Accurate fracture risk prediction is important, because it is difficult for clinicians to differentiate between high and low fracture risk lesions.
Patients with advanced cancer often develop bone metastases, and in approximately ten percent, these lesions occur in the femur. Femoral metastases may cause pain and can lead to pathological fractures, which severely affect the quality of life. Local treatment of patients with femoral metastases is based on the expected fracture risk: patients with a low fracture risk are treated conservatively with for example radiotherapy to decrease pain, whereas patients with a high fracture risk are considered for stabilizing surgery to prevent a fracture from occurring. Therefore, accurate fracture risk prediction is important. However, it is difficult for clinicians to differentiate between high and low fracture risk lesions, leading to considerable numbers of under and over treatment. To improve fracture risk prediction, we developed the BOne Strength score, or BOS score; a patient-specific finite element (FE) computer model that calculates bone strength based on patient-specific anatomy and bone quality, obtained from CT scans.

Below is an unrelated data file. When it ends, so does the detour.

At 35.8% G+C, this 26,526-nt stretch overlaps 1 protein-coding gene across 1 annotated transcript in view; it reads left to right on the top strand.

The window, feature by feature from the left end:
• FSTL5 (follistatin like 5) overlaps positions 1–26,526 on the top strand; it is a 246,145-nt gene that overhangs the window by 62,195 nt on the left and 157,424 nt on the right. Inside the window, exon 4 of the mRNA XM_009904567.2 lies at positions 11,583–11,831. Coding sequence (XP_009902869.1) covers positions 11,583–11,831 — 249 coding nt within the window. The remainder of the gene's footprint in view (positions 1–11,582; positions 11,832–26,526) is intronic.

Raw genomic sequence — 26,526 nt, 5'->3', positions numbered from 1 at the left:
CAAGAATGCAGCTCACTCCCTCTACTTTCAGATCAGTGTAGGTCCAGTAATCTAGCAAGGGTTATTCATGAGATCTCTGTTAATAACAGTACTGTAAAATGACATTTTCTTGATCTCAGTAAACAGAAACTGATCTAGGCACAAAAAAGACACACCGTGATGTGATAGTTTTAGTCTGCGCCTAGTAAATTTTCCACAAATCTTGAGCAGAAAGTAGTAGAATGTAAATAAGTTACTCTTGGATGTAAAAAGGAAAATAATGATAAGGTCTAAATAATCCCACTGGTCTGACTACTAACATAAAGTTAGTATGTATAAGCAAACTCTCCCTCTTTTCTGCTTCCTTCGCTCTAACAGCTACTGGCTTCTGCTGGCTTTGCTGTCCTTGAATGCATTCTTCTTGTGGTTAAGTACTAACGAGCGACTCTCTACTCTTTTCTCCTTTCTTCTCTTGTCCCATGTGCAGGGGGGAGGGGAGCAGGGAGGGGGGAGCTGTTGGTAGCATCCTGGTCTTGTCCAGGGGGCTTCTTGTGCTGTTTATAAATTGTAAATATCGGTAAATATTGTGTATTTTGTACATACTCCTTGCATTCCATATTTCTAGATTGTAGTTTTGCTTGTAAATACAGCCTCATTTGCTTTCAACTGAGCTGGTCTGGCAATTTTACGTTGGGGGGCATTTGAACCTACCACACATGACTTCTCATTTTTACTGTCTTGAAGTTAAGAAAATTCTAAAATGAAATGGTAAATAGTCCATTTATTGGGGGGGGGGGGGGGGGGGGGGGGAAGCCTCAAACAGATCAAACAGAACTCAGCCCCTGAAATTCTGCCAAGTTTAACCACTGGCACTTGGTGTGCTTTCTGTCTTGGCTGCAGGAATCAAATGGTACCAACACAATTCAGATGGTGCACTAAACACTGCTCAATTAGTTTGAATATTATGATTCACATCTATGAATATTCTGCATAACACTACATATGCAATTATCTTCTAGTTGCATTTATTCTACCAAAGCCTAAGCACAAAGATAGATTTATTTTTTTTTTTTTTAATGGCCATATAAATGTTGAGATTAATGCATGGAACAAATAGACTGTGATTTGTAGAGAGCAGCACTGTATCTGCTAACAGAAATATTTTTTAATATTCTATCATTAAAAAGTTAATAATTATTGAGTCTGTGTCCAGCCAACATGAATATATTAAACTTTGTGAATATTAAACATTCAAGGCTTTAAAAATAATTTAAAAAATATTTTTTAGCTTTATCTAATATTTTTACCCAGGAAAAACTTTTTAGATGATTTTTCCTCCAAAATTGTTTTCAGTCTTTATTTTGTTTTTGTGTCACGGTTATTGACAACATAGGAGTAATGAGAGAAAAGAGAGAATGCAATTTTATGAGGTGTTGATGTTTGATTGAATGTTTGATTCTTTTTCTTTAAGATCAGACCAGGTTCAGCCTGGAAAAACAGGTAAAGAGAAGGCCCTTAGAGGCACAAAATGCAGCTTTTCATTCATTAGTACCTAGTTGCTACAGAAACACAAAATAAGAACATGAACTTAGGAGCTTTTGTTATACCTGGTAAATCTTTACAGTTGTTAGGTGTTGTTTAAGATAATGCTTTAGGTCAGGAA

Previously, we demonstrated that the BOS score improved fracture risk prediction in patients, compared to current clinical guidelines. The goal of this project is to initiate clinical implementation of the BOS score by determining whether the BOS score aids in fracture risk prediction and treatment decision making for patients with bone metastases in the femur.
Researcher for this project: Florieke Eggermont.